Two hurricanes may make landfall on the East Coast this year, but when and where are uncertain.
And will one of the hurricanes reach as far inland as Schoharie County, as Irene did two years ago?
That's unlikely but uncertain, too, according to Len Pietrafesa, a lead scientist with a hurricane-prediction team.
A professor emeritus from North Carolina State University, Dr. Pietrafesa works with HUGO, a hurricane study group at Coastal Carolina University in South Carolina.
Like other hurricane predictors, HUGO uses a variety of data to forecast storms. But it also uses historical data from 1950--when the Navy and Air Force began more sophisticated reporting--to look ahead each hurricane season.
"The data sets are really robust in what the outcomes were for every individual event," Dr. Pietrafesa said in a telephone interview.
This year, the HUGO team is predicting one and possibly two hurricanes will hit land on the East Coast during the hurricane season: the last week of August and all of September.
As a storm develops, HUGO is able to "reduce the cone of uncertainty" and give emergency management officials more accurate warnings, Dr. Pietrafesa said.
"We can give a sequence of events and say, 'Evacuate this area first' or 'There will be this much water,' " he said.
Most of those landfalls are in Florida, the Carolinas, Virginia and Maryland.
Those hurricanes that strike farther north are more rare. Since there are less data, predicting those landfalls is more difficult.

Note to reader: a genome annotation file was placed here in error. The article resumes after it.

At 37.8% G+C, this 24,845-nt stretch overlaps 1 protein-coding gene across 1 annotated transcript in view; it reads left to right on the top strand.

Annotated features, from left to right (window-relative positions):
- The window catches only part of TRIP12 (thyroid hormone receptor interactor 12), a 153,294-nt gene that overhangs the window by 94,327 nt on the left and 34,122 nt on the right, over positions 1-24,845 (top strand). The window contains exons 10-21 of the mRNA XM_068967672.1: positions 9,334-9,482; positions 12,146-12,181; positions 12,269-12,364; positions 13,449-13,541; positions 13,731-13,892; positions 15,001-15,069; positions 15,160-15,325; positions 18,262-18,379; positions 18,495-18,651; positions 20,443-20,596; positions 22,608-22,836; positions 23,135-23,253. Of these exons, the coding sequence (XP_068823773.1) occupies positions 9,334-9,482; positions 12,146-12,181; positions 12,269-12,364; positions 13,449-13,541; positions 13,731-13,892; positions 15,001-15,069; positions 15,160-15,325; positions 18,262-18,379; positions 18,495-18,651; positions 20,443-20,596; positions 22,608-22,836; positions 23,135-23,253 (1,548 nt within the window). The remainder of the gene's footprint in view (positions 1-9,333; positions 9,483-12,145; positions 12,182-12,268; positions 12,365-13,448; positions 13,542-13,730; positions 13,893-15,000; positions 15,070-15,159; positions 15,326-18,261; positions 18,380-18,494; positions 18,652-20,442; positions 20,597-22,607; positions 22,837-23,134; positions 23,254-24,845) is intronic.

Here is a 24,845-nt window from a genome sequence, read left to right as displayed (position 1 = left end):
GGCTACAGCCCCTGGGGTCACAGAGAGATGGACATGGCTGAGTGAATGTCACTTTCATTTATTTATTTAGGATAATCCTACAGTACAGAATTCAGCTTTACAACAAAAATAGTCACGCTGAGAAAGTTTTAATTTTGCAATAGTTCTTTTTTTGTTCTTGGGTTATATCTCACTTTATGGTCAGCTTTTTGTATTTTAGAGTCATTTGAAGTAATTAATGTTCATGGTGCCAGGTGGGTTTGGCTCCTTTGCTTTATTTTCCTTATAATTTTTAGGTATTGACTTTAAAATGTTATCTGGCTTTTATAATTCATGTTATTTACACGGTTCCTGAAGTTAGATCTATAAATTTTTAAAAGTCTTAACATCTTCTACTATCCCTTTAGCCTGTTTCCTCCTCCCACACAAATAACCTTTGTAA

Once a hurricane forms, its intensity depends on the warmth of the ocean below it. Ocean current, atmosphere and climatic conditions determine its track.
After a hurricane moves inland, however, tracking becomes more difficult.
"River systems are part of the challenge," Dr. Pietrafesa said. "A lot of this hasn't been appreciated by scientists."
Although hurricanes that strike coastal areas create devastating damage, similar devastation can happen inland, even if such storms are rarer--as Schoharie County is aware.
"Rivers are deep in the middle but can only fill up to the top [of the banks]," Dr. Pietrafesa said.
"Then you have that explosive, lateral flooding."
Overall, HUGO predicts that this hurricane season will be more active than usual for the entire East Coast.
Still, because the numbers of hurricanes that make landfall in the north are relatively few, predicting them is tough, he said.
Predictions should be more accurate once the season is in full swing.
"As climatic conditions change, we can say, 'Given the following conditions, this will happen,' " Dr. Pietrafesa said.
"Once a storm forms, we think we can say with a reasonable degree of certainty where it will end up."